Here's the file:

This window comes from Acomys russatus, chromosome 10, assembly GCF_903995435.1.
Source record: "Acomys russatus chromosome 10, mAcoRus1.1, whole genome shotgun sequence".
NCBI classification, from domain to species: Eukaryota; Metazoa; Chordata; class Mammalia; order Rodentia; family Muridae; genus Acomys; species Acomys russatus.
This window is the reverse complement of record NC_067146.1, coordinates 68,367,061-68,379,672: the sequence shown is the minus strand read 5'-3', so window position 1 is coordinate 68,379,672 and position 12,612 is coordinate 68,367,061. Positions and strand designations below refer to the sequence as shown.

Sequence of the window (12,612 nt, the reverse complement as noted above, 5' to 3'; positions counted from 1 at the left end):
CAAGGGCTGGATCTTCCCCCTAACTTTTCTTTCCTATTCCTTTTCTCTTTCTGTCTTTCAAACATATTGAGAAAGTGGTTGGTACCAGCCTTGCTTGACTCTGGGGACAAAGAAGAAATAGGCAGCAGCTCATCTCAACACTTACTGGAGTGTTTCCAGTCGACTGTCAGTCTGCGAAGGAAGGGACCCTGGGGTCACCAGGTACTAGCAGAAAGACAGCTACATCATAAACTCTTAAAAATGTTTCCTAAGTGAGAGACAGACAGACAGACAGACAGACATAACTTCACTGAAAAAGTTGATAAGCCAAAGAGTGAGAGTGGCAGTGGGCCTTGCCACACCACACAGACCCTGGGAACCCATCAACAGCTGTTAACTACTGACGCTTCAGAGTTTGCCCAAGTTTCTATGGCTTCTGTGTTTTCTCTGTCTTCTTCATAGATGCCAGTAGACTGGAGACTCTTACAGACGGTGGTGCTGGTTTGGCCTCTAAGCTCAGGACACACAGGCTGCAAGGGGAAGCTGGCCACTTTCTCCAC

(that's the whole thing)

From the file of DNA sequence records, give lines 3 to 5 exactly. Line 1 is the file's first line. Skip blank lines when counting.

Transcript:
NCBI classification, from domain to species: Eukaryota; Metazoa; Chordata; class Mammalia; order Rodentia; family Muridae; genus Acomys; species Acomys russatus.
This window is the reverse complement of record NC_067146.1, coordinates 68,367,061-68,379,672: the sequence shown is the minus strand read 5'-3', so window position 1 is coordinate 68,379,672 and position 12,612 is coordinate 68,367,061. Positions and strand designations below refer to the sequence as shown.

Sequence of the window (12,612 nt, the reverse complement as noted above, 5' to 3'; positions counted from 1 at the left end):